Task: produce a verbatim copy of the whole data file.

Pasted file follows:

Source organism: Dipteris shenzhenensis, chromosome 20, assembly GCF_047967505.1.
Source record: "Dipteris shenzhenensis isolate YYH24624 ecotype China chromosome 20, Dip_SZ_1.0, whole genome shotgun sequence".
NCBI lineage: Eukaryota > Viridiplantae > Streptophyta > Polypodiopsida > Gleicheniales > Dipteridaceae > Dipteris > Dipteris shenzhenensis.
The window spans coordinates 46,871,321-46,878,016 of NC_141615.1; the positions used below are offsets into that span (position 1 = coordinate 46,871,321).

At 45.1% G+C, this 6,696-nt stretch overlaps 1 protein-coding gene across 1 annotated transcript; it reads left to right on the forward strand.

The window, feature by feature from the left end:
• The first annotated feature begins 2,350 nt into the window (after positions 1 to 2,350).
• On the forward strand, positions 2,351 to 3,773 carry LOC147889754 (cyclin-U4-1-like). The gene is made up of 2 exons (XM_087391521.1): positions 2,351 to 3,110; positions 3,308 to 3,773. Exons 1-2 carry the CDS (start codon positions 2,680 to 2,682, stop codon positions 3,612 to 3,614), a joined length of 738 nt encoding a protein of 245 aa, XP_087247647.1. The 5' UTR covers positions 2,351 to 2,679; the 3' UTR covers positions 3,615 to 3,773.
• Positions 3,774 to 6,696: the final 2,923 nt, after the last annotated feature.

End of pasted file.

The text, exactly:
Source organism: Dipteris shenzhenensis, chromosome 20, assembly GCF_047967505.1.
Source record: "Dipteris shenzhenensis isolate YYH24624 ecotype China chromosome 20, Dip_SZ_1.0, whole genome shotgun sequence".
NCBI lineage: Eukaryota > Viridiplantae > Streptophyta > Polypodiopsida > Gleicheniales > Dipteridaceae > Dipteris > Dipteris shenzhenensis.
The window spans coordinates 46,871,321-46,878,016 of NC_141615.1; the positions used below are offsets into that span (position 1 = coordinate 46,871,321).

At 45.1% G+C, this 6,696-nt stretch overlaps 1 protein-coding gene across 1 annotated transcript; it reads left to right on the forward strand.

The window, feature by feature from the left end:
• The first annotated feature begins 2,350 nt into the window (after positions 1 to 2,350).
• On the forward strand, positions 2,351 to 3,773 carry LOC147889754 (cyclin-U4-1-like). The gene is made up of 2 exons (XM_087391521.1): positions 2,351 to 3,110; positions 3,308 to 3,773. Exons 1-2 carry the CDS (start codon positions 2,680 to 2,682, stop codon positions 3,612 to 3,614), a joined length of 738 nt encoding a protein of 245 aa, XP_087247647.1. The 5' UTR covers positions 2,351 to 2,679; the 3' UTR covers positions 3,615 to 3,773.
• Positions 3,774 to 6,696: the final 2,923 nt, after the last annotated feature.